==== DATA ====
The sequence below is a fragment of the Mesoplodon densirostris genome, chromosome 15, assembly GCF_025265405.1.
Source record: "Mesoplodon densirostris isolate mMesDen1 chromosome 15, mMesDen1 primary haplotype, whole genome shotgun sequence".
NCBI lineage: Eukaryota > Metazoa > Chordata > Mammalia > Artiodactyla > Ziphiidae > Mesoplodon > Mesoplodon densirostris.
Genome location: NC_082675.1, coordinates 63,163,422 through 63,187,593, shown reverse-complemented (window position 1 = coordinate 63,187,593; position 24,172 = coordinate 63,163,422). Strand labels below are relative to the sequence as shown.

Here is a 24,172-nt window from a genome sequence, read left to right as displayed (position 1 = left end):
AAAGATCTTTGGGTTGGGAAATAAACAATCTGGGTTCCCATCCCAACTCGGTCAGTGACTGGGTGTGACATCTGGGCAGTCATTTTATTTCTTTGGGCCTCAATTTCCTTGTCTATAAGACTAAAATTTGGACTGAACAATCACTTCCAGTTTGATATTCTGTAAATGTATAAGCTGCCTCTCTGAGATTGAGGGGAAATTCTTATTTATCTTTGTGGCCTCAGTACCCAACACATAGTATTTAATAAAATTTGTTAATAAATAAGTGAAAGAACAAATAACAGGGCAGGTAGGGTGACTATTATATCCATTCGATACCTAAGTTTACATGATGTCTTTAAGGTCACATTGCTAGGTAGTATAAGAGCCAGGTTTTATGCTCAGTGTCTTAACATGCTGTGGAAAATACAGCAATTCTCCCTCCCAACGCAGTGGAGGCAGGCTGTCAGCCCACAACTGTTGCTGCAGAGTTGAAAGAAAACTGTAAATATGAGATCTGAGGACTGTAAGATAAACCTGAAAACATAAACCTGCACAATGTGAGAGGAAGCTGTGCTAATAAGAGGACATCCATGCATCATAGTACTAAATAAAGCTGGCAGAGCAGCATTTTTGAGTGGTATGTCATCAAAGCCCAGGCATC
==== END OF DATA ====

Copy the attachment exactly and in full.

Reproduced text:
The sequence below is a fragment of the Mesoplodon densirostris genome, chromosome 15, assembly GCF_025265405.1.
Source record: "Mesoplodon densirostris isolate mMesDen1 chromosome 15, mMesDen1 primary haplotype, whole genome shotgun sequence".
NCBI lineage: Eukaryota > Metazoa > Chordata > Mammalia > Artiodactyla > Ziphiidae > Mesoplodon > Mesoplodon densirostris.
Genome location: NC_082675.1, coordinates 63,163,422 through 63,187,593, shown reverse-complemented (window position 1 = coordinate 63,187,593; position 24,172 = coordinate 63,163,422). Strand labels below are relative to the sequence as shown.

Here is a 24,172-nt window from a genome sequence, read left to right as displayed (position 1 = left end):
AAAGATCTTTGGGTTGGGAAATAAACAATCTGGGTTCCCATCCCAACTCGGTCAGTGACTGGGTGTGACATCTGGGCAGTCATTTTATTTCTTTGGGCCTCAATTTCCTTGTCTATAAGACTAAAATTTGGACTGAACAATCACTTCCAGTTTGATATTCTGTAAATGTATAAGCTGCCTCTCTGAGATTGAGGGGAAATTCTTATTTATCTTTGTGGCCTCAGTACCCAACACATAGTATTTAATAAAATTTGTTAATAAATAAGTGAAAGAACAAATAACAGGGCAGGTAGGGTGACTATTATATCCATTCGATACCTAAGTTTACATGATGTCTTTAAGGTCACATTGCTAGGTAGTATAAGAGCCAGGTTTTATGCTCAGTGTCTTAACATGCTGTGGAAAATACAGCAATTCTCCCTCCCAACGCAGTGGAGGCAGGCTGTCAGCCCACAACTGTTGCTGCAGAGTTGAAAGAAAACTGTAAATATGAGATCTGAGGACTGTAAGATAAACCTGAAAACATAAACCTGCACAATGTGAGAGGAAGCTGTGCTAATAAGAGGACATCCATGCATCATAGTACTAAATAAAGCTGGCAGAGCAGCATTTTTGAGTGGTATGTCATCAAAGCCCAGGCATC